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Arts & Creative Industries Subject Guide: Database Search Tips

This is the subject guide for the School of Arts & Creative Industries

Database Search Tips

In most databases, you will get some results if you just type keywords in a search box. But is that a good search? That depends on how the database has been programmed to search, and they are all different. If you don't think carefully about what you are asking it, you may get 20% of what is there, instead of 100%.  Here are some ideas that might help.

Multiple words

Multiple words 

If you type in more than one word, what will it do? e.g media ethics 

  • it might find results only when the words are together in that order, i.e. as a phrase
  • it might find results when any of the words are there - that will give things about media and things about ethics, but only some of them would be about media ethics
  • if you are lucky it might select records where both words are present somewhere

If the results you get are not what you wanted, you will need to find out how to do the right kind of search, e.g. 

  • you might need to link your words with AND
  • you might need to find out how to to search for a phrase - maybe you have to use inverted commas? e.g. "media ethics"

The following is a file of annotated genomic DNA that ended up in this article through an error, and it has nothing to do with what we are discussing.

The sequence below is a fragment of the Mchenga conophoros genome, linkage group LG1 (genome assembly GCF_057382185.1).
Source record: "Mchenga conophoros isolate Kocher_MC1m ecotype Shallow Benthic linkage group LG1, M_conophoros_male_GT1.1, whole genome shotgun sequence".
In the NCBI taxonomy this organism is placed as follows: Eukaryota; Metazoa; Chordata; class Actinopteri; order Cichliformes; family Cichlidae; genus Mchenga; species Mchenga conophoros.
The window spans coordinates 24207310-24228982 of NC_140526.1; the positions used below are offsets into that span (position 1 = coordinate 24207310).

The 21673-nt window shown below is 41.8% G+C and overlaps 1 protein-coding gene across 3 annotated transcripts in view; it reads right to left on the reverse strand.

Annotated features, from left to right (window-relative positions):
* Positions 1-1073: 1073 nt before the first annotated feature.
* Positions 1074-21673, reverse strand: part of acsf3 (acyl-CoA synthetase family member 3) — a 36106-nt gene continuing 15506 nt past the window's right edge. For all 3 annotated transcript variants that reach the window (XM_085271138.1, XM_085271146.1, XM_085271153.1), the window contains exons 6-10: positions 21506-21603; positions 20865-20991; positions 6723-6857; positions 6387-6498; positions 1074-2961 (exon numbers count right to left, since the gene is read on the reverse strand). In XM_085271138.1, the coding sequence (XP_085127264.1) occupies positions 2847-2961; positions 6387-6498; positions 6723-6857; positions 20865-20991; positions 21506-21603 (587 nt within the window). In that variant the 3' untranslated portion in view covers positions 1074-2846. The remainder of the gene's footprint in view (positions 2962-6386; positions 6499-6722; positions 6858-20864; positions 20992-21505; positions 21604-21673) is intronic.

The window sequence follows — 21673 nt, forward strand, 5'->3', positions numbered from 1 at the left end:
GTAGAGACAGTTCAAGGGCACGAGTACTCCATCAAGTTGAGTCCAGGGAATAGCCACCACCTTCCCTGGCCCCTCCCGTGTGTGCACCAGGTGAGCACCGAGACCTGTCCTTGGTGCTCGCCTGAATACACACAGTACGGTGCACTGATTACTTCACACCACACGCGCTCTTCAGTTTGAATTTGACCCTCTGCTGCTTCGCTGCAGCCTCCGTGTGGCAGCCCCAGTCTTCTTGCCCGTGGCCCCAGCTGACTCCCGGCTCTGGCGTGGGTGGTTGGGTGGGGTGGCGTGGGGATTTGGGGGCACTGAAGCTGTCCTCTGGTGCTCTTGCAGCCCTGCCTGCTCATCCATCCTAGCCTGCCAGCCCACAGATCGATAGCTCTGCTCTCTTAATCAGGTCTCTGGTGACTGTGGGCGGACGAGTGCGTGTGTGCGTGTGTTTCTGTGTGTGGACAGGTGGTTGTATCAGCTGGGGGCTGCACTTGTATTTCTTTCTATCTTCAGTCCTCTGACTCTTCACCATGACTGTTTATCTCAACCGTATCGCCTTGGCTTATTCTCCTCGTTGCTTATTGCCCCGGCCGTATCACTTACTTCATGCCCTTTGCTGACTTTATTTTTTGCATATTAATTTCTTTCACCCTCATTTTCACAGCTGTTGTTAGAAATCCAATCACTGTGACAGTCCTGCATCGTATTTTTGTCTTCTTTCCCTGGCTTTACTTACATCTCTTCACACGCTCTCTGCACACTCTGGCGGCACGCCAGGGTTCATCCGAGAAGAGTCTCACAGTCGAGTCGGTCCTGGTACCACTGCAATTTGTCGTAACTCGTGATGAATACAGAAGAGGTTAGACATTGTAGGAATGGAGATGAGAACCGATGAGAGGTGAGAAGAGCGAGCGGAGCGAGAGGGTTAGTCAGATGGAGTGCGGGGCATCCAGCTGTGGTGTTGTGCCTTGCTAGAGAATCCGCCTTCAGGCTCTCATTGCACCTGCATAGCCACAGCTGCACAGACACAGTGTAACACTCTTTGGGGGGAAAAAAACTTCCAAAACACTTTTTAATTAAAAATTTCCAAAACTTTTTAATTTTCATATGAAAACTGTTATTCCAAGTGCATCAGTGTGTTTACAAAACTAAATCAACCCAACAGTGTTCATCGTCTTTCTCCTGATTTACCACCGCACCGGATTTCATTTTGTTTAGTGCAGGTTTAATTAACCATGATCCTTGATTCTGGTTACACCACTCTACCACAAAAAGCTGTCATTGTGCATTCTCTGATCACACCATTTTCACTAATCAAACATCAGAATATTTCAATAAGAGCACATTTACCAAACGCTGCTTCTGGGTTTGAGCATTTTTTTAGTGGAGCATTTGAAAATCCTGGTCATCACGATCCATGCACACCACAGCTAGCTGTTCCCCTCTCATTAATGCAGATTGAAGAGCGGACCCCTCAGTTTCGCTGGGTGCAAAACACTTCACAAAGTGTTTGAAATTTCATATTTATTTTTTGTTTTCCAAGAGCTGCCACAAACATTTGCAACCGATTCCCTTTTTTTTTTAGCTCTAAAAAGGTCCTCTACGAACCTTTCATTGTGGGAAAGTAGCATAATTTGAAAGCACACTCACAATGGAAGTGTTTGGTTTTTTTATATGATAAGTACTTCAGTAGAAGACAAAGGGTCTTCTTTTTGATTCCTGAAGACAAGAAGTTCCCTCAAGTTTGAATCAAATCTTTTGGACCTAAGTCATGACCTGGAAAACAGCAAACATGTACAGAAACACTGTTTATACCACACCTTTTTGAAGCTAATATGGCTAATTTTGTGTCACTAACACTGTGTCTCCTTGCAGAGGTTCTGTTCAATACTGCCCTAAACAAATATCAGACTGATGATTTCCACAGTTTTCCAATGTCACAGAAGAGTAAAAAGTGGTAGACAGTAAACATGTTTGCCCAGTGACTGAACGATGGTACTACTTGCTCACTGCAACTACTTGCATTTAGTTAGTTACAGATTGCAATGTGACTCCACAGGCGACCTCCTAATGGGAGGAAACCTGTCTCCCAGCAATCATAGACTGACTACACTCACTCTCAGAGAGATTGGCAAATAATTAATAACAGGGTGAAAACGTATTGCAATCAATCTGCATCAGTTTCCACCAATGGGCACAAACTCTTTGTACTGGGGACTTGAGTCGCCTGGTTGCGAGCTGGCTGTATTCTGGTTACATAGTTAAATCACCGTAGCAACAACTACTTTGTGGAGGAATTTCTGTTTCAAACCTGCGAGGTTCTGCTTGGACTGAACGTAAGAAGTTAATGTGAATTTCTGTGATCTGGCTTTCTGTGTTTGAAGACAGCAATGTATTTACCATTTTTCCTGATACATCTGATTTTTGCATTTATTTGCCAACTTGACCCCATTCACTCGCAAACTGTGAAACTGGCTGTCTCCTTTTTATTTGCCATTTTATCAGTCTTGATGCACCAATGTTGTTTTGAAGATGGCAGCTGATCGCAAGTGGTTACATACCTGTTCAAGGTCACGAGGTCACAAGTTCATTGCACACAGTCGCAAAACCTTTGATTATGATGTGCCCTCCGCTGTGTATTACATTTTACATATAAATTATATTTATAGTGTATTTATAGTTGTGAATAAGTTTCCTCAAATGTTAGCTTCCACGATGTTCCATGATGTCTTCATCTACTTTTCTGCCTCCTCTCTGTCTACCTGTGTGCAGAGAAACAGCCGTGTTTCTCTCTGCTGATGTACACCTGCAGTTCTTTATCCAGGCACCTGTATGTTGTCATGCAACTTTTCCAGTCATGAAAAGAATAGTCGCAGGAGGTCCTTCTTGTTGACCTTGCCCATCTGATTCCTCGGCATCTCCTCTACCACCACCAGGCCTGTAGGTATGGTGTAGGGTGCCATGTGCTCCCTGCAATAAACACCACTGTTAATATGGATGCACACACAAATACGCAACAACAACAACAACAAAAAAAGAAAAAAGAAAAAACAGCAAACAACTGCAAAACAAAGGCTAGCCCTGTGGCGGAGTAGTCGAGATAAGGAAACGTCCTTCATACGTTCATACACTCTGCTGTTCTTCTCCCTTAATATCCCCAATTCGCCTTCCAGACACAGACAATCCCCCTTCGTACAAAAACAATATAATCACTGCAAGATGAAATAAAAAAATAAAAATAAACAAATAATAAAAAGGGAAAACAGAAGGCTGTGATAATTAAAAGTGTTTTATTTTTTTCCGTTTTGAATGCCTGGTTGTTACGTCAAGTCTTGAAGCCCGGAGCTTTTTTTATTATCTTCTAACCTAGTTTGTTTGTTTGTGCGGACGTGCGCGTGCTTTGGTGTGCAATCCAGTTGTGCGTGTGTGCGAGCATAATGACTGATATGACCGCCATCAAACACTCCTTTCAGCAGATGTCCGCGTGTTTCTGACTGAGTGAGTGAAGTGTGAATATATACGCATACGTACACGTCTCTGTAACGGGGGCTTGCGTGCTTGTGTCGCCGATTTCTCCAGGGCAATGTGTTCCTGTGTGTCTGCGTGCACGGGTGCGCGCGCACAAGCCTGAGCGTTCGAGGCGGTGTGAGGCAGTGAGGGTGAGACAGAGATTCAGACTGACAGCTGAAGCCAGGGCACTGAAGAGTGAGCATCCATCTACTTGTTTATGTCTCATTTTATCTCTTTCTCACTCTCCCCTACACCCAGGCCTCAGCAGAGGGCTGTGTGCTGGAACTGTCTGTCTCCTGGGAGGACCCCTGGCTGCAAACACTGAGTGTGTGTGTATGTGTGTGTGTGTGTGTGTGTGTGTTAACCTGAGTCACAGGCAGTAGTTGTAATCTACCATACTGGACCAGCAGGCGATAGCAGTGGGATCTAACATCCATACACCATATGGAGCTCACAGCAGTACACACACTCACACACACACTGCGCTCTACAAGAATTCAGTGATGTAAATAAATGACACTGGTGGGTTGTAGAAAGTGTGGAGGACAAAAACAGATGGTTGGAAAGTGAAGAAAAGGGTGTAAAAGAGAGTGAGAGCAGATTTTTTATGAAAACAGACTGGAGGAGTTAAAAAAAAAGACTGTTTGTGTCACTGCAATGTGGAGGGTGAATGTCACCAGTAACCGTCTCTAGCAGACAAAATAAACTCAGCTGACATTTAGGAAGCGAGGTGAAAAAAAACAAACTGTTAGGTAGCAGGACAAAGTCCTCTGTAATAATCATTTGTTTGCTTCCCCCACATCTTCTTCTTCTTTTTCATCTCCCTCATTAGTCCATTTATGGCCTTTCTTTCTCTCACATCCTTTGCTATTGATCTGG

Less = More 

It may not be a good idea to type in too many words. More words may just confuse your search.  

  • The trick is to choose the best one or two words you can think of for your subject and experiment to see how many results you get.
  • You can always add more words later to narrow down your subject - or take some out to broaden it.

Other ways to refine your search

  • You may be able to limit your search terms to only certain areas, e.g. author or title word
  • There may be a subject index (thesaurus) which can help you tap into the words that have been used by the database's indexers
  • You can use truncation to make sure you include variations of a word such as plurals. It can save you having to repeat your search to make sure you don't miss anything. Cut the word short and replace it with the database's chosen truncation symbol:
Truncation - - - - - - - - - - - - - - comput* 
Wildcard
- - - - - - - - - - - - - - - -wom?n 
Proximity - - - - - - - - - - - - - - -
-satellite w/3 wireless
  • It needs a bit of thought to make sure you don't get too many irrelevant words
  • Different databases use different symbols and rules - check the online help!

Boolean logic


Boolean logic - many databases use this when combining words in a search
 

AND   =   both terms
OR      =   either 1st or 2nd term 
NOT    =   finds 1st term except if 2nd term present


e.g.
Boolean Venn Diagram

Make the computer do the work!

  • Use Marking tools to do the work of collecting the details of articles
  • Save or email yourself the results
  • Save searches you might want to run again
  • Set up alerts to be regularly run automatically, with the results emailed to you
  • Make use of any “personal space” opportunities in databases to save things that interest you